In September 2017 I participated to a very dynamic field-week that took place in Tuscany, Italy. Here international students had the chance to discuss new concepts in forest management, such as viewing forest ecosystems as complex adaptive systems. One of the organisers, Prof. Christian Messier form the University of Quebec, recently published an article proposing a novel approach for managing forested landscapes at multiple spatial scales.
First, thank you Prof Messier for this interview and for sharing your expertise with the readers of Forest Monitor. You have been recently appointed with the prestigious Canada Research Chair in Forest Resilience to Global Changes. Can you tell us what is the focus of your research and why is it crucial in these uncertain times?
Yes, the Canada Chair aims at increasing our understanding of the current and future threats to forests, both biotic such as exotic insects and disease and abiotic such as pollution and climate change, and to develop management practices that could increase their resilience. The aim is not to predict all possible threats since many are very uncertain or unknown, but to consider different possible scenarios (even the worst one) and develop management plan accordingly. Me and my team of post-docs and graduate students are trying to demonstrate that forest management, through the harvesting of trees, could be used for improving its resilience and not only to harvest trees to make money and to establish tree species that industry or foresters think are important. To do so we are using simulation models and the latest tools and approaches in spatial and functional ecology.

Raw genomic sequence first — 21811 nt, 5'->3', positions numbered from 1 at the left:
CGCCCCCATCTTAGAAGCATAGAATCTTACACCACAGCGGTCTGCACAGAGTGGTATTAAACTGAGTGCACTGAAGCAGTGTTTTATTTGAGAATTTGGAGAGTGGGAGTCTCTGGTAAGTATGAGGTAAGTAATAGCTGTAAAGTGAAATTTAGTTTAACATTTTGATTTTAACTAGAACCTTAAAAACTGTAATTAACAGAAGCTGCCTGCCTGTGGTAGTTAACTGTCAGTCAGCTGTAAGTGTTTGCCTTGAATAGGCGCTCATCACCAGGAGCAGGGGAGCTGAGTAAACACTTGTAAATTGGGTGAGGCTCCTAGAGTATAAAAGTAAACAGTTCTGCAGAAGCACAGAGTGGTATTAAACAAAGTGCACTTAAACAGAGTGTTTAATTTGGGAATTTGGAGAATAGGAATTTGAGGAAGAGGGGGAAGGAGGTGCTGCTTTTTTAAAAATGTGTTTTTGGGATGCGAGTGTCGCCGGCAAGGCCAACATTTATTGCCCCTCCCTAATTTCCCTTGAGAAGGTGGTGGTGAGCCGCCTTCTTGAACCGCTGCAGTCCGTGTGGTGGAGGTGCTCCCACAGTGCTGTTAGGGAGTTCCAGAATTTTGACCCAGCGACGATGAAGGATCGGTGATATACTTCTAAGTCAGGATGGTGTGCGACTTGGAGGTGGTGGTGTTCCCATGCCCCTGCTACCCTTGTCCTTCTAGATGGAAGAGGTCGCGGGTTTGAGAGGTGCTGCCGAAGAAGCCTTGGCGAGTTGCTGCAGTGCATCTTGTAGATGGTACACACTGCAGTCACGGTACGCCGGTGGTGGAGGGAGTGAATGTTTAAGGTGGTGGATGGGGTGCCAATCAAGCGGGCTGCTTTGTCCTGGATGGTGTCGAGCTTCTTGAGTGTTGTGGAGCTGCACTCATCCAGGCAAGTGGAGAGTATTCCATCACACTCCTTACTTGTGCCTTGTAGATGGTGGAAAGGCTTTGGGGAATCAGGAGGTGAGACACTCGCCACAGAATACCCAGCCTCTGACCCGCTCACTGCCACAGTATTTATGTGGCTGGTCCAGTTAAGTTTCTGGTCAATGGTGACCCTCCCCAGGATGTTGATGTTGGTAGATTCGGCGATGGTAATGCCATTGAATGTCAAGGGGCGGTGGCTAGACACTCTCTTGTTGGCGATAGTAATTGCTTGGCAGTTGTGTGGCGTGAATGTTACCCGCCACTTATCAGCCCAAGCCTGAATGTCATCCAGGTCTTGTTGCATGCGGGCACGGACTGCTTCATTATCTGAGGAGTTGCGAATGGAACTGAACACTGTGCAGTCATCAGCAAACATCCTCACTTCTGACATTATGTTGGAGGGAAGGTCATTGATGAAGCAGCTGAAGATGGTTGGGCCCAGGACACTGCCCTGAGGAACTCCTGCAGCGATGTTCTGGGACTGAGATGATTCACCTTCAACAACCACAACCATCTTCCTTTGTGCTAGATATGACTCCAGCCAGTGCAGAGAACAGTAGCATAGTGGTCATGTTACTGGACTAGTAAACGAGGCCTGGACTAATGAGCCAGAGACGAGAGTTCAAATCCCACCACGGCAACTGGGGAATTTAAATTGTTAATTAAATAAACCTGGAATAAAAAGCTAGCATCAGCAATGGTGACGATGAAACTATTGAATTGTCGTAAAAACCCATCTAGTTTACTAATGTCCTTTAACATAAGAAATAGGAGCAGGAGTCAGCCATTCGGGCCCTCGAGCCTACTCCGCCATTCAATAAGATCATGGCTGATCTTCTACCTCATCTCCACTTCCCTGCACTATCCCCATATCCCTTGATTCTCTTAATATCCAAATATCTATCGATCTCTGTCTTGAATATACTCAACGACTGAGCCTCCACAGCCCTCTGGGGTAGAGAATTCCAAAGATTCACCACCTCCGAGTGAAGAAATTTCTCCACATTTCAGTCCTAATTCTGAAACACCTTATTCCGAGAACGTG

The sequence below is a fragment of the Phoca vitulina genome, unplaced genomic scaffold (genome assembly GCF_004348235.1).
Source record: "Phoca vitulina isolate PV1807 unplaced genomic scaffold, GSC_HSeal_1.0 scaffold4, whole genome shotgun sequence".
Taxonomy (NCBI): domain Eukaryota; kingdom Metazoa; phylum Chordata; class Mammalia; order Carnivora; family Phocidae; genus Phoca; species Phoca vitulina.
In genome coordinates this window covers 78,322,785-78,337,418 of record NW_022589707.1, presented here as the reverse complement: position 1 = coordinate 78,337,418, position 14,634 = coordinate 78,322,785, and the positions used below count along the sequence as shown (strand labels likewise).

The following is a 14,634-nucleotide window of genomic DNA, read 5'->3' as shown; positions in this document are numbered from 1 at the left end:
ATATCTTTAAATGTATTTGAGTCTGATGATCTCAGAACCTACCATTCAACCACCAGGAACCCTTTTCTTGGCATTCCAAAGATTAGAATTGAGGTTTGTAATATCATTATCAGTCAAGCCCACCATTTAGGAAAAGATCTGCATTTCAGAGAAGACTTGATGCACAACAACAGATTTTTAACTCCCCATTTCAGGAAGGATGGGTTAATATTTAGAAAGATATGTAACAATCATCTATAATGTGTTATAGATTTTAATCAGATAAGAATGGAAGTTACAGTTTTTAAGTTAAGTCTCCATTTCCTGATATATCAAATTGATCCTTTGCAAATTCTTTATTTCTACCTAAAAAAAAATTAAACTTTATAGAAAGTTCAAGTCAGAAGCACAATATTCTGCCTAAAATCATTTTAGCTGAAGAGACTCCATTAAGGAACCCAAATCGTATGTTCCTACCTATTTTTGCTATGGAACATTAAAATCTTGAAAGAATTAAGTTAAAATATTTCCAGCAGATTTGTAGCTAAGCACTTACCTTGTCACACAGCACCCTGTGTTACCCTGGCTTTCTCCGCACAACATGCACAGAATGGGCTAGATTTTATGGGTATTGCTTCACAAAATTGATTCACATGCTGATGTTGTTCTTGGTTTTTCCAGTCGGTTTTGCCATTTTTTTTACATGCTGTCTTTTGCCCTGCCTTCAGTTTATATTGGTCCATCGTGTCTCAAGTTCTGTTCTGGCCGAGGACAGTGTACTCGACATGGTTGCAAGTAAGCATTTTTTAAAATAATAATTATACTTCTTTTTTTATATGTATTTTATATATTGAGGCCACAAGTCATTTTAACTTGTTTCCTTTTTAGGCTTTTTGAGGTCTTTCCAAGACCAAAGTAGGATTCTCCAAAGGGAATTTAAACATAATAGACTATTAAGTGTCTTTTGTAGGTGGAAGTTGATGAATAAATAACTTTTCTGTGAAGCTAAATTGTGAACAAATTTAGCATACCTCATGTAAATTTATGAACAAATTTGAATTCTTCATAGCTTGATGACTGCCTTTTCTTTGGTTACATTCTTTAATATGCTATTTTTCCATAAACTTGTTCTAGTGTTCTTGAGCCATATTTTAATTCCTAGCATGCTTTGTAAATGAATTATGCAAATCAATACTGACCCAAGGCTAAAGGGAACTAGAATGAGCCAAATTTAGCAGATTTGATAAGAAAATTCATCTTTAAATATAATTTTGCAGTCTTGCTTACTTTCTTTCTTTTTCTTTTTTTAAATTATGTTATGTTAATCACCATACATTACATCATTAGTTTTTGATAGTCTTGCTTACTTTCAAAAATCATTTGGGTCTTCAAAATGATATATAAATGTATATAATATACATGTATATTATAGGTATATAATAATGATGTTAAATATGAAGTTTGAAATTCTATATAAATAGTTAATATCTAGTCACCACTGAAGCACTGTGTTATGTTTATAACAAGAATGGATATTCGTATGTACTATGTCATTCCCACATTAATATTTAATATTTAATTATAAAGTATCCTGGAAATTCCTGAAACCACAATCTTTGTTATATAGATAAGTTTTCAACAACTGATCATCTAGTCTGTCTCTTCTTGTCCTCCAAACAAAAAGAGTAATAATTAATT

Based on your experience, what are the major challenges for forest ecosystems in the near and long-term future?
Well, this should be obvious from the title of my Canada Chair. I believe that our forests are under threats from a multitude of factors such as fragmentation, pollution, rapid climate change, inadequate forest management and new invasive insects and pests that results from our increase globalization. I co-wrote a paper a few years ago with David Lindenmayer about how to avoid forest ecosystem collapse in the world because we both felt that many of our forests are losing their resilience due to the simplification of our managed forest and the increasing threats I just mentioned. We need to reverse this trend otherwise I am afraid that we will see an increase in forest ecosystem degradation all over the world and that we will not have the time and/or money to intervene to reverse it. It is much less costly to avoid a collapse than to reserve it, so I believe it is URGENT to use forest management to increase resilience before it is too late.
Now, let’s enter the topic of your recently published paper. Can you tell us in brief why do you think forest resilience can be improved by managing forests at landscape scale and by seeing them as functional complex networks?